Finally, we have freelancer sites where you get to work directly with clients. Potential clients post requirements and you need to apply for them. If you get accepted, you'll work directly with them.
In this video, I’m going to start with some of the content farms on the lowest end of the scale.
They don’t pay much but they are really easy to get into. My suggestion is to stay away from them in general, but you might be completely new to this so there’s nothing wrong just setting up an account and trying your hand at it.
We'll have a look at TextBroker, Zerys, Writer Access, iWriter and Blog Mutt.
There are many more cheap writing services like these, where companies buy articles and the service farms it out to low-level writers for pennies.
In this video we’ll look at some blog writing services pay a little more, around $30 or more per post. We look at Demand Media, Scripted and Skyword. I started my freelance blogging journey with the first two sites. You need to go through an application process before they accept you. Once you're in, you can start writing for them.
Revenue share sites are publications that get millions of readers. Because of their high readership, they can make money from ads. They pay you based on how many views or how much ad revenue your post makes. So, if you write an interesting post and lots of people read it, you’ll get paid more.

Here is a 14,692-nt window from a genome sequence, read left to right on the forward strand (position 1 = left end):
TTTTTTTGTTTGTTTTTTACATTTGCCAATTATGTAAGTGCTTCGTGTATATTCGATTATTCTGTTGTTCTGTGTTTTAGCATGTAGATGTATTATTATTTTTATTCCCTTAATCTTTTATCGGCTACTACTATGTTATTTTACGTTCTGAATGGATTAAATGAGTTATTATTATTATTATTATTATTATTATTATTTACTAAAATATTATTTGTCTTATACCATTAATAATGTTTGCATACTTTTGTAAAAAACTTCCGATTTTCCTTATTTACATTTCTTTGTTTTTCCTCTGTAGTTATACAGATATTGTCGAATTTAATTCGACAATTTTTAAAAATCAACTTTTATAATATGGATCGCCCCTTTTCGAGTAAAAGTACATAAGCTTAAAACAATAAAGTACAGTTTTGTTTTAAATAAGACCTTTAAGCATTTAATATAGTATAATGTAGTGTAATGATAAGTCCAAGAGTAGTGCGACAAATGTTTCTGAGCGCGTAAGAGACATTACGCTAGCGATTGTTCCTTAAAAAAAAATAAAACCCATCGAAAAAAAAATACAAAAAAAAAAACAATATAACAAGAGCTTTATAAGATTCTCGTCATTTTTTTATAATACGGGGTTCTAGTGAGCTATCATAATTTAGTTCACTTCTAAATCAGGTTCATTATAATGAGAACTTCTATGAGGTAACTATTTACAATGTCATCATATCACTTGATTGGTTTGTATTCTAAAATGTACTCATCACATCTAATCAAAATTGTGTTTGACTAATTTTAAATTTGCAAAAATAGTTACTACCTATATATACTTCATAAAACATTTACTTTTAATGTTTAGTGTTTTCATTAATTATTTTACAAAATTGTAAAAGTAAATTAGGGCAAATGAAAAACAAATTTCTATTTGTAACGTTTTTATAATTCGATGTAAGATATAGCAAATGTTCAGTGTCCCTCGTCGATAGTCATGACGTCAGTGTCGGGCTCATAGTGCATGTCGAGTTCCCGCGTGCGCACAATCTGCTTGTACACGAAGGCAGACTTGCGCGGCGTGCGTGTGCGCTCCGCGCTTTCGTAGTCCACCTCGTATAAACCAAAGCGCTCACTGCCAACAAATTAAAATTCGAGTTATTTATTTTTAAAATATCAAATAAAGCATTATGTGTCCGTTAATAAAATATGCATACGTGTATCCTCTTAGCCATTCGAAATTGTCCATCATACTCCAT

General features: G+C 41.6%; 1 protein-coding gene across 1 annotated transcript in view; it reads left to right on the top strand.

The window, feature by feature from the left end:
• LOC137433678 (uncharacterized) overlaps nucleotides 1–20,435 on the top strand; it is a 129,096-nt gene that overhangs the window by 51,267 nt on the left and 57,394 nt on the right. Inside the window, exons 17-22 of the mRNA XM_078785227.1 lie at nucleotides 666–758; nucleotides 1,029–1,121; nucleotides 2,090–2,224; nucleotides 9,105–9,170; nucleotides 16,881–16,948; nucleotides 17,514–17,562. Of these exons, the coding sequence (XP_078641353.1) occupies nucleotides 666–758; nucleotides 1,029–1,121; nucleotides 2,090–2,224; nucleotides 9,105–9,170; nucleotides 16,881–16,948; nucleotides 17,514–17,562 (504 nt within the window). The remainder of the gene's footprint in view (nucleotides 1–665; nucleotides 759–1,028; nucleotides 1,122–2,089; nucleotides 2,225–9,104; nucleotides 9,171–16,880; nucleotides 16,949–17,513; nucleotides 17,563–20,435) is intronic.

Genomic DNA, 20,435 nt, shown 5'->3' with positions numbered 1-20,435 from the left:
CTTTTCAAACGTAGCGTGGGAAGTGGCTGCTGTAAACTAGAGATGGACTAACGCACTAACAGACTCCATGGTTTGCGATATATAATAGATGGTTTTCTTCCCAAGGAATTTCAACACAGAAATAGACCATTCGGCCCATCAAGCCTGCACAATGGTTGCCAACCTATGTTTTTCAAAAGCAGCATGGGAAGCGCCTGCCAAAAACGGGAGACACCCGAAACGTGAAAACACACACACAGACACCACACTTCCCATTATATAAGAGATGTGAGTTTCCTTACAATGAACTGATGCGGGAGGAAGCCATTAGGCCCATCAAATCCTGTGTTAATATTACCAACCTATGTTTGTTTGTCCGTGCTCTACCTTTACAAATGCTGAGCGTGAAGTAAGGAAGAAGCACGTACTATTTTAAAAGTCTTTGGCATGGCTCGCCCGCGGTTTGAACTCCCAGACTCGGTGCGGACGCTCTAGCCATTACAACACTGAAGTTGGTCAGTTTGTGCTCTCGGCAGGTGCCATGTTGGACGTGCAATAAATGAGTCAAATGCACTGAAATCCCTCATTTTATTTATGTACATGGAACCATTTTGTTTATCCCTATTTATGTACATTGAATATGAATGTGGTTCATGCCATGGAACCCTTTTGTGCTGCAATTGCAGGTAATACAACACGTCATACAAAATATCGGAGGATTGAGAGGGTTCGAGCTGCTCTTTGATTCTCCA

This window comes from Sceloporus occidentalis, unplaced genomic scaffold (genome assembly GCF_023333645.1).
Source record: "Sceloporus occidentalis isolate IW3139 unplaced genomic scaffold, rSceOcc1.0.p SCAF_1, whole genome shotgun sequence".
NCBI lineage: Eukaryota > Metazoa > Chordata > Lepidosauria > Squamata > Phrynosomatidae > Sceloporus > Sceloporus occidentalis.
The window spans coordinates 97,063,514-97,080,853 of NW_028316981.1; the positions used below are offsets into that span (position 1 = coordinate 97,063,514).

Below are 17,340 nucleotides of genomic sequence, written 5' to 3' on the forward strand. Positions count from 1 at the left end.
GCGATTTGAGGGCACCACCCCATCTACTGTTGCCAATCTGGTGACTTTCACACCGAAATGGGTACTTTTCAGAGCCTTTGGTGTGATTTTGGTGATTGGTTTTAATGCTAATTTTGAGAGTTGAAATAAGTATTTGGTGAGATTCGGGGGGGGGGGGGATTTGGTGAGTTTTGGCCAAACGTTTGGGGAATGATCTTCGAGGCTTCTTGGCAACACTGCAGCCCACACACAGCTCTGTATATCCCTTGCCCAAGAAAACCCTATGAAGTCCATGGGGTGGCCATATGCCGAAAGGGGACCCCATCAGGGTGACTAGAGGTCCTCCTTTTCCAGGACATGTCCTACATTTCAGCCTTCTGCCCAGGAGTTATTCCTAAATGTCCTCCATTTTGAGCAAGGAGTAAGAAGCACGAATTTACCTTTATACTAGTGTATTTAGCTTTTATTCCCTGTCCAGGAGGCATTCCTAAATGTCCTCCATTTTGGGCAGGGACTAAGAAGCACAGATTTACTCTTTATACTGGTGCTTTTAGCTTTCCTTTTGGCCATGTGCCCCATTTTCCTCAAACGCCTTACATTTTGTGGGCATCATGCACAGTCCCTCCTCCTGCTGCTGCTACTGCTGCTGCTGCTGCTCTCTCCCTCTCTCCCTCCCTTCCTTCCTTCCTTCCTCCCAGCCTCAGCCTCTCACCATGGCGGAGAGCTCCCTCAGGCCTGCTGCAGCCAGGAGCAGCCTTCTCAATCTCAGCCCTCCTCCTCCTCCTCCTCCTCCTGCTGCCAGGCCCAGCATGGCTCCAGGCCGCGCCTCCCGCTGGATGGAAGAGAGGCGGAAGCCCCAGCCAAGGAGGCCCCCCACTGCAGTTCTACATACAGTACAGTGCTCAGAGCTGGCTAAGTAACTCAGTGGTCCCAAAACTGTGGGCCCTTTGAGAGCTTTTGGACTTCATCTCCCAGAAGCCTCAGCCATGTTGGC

HubPages, About and Examiner are three such sites. There are others but none of them are worth spending time on. The monetary returns are just not enough.
The way a freelance marketplace works is businesses post jobs on the marketplace. You as a freelancer apply to the job, among many others. And the business picks one or two people to do the job.
There are three major freelance marketplaces – eLance, oDesk and Freelancer. All work the same way. The marketplaces themselves take a cut off each transaction between the job poster and the freelancer. So if you get paid $10 for a post, you’ll actually get $9 and the marketplace will keep a dollar.
Again, the monetary returns do not justify the time you spend searching for jobs and applying to them.
If you need some quick money, or maybe you want to get your feet wet and practice your skills before moving on, it’s time for you to get to work. You should only focus on the content mills for this one.
You can start with Demand Media and Scripted, which are the two I started with. Text Broker, Writer Access and Zerys are easier to get into, though the pay is slightly lower.
Before you go through any application process you need to make sure you’ve been posting regularly to your blog and you have some guest posts out. When you have it all ready, go ahead and apply. Once you get in, start picking up some topics and writing about them. Only pick the niche you’re interested in.
For this assignment, set a target of $100. It might take a few posts but once you get those first hundred bucks, you will feel amazing.
|Section 6: Intermediate Blogger|
In this section you’re going to start getting jobs that pay you anywhere between $50 - $200 per post!